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MSNBC's Latest Diet Study
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Tom Traynor

As consistent with the latest studies. Looking at it, I am basically Mediteranian with some lean beef every so often.

i'd like to find the study to see particulars.

Anyways--good. I MIGHT now live until my blood work comes back. Stay tuned. I could go ahead and predict a very positive outcome--but I will just remain silent. Wish others posting exact opposite of what many here follow--and this study supports--had my grace and aplomb. :)

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southbeach

Is this the study you refer to?

http://www.newsweek.com/id/146...
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Tom Traynor

It might be. I agree that the low fat wasn't very low fat. But why doesn't the author GET that insulin control and higher protein content is VASTLY different metabolically and one can get away with eating a few extra calories--WHILE losing MORE weight (his 200 extra calorie comment). IT is NOT a "calorie is a calorie". That is flat-earth thinking. It really is and it will take ten years for you all to catch up.

My blood work will be MY personal study--and it may NOT be all that good.....we will see.
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Butters

Here's a bit more of an objective look at the study than Ornish's article. I think it's fair to say he has an agenda against Atkins.

http://www.msnbc.msn.com/id/25...
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Landau

Florida, USA

Tom: Health or Leanness? Leanness - a calorie is a calorie for me and it will take a long time to "catch up." (weightwise - gradual descend of total cals). Health - maybe, maybe not. I for now will live in my Dark Ages with a total calorie descend, which I am now. A doctor I train (Gastroenterologist), his both parents are Dieticians and we agree on descending caloric applications. more later...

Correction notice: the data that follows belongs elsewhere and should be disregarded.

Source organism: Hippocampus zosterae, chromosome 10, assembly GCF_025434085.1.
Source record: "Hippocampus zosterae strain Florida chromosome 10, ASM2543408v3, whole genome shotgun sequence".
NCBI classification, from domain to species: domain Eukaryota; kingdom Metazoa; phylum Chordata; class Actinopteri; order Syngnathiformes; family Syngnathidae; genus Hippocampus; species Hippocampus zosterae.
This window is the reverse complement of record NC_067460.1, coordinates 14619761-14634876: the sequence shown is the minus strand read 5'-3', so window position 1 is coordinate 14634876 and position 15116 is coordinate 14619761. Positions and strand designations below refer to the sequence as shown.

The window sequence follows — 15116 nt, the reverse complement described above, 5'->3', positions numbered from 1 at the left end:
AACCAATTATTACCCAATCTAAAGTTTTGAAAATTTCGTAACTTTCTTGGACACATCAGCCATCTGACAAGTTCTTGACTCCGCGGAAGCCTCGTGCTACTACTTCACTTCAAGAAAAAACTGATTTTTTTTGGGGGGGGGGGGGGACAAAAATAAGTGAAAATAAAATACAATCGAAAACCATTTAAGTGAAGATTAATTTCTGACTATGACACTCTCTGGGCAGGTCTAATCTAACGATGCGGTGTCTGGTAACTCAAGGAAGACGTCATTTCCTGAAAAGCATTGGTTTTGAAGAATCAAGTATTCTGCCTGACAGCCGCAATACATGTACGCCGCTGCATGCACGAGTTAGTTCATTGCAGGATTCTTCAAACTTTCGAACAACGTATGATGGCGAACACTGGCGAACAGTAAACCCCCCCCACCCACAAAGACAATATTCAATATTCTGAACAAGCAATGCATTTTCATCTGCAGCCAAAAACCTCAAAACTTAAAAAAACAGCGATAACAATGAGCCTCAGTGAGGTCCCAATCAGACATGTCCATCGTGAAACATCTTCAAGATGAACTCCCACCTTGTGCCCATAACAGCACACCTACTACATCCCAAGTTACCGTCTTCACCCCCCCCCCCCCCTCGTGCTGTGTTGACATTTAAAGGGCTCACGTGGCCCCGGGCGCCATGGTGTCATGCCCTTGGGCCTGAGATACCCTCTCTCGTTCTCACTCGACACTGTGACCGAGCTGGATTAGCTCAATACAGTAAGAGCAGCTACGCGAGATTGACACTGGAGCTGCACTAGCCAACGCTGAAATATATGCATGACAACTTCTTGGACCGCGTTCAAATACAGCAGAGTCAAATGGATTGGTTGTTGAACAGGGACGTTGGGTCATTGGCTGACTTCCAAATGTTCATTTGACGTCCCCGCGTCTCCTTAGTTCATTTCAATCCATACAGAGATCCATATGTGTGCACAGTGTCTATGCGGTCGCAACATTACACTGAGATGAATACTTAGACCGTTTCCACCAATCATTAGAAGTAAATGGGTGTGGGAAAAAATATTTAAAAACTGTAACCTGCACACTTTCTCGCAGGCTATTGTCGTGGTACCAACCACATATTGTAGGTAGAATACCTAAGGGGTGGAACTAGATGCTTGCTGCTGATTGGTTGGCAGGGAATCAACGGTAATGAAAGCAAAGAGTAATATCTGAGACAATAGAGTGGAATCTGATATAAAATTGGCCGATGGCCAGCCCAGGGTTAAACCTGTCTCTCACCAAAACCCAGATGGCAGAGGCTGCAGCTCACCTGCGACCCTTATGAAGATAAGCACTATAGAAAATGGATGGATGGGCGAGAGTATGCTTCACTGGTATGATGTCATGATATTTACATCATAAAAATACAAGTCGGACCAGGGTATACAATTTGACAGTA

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Larry T

North Carolina, USA

The amount of weight lost wasn't significantly different between the three approaches. Dr. Tim Johnson on Good Morning America seemed at a loss for words as to the lipid profiles being best with Atkins and worst with Ornish.
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Landau

Florida, USA

But if you want to make a great deal of $$$$$ - it has always been far more traditionally profitable to put a "sexy" word, style, or name in front of the word diet. The Mediterranean Diet sounds sexy and palatable, therefore you might have a chance - Fat Chance?
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Butters

Landau wrote:
Tom: Health or Leanness? Leanness - a calorie is a calorie for me and it will take a long time to "catch up." (weightwise - gradual descend of total cals). Health - maybe, maybe not. I for now will live in my Dark Ages with a total calorie descend, which I am now. A doctor I train (Gastroenterologist), his both parents are Dieticians and we agree on descending caloric applications. more later...


Do you understand that you make zero sense in most of your posts?
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Landau

Florida, USA

Yes
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Tom Traynor

Landau wrote:
Tom: Health or Leanness? Leanness - a calorie is a calorie for me and it will take a long time to "catch up." (weightwise - gradual descend of total cals). Health - maybe, maybe not. I for now will live in my Dark Ages with a total calorie descend, which I am now. A doctor I train (Gastroenterologist), his both parents are Dieticians and we agree on descending caloric applications. more later...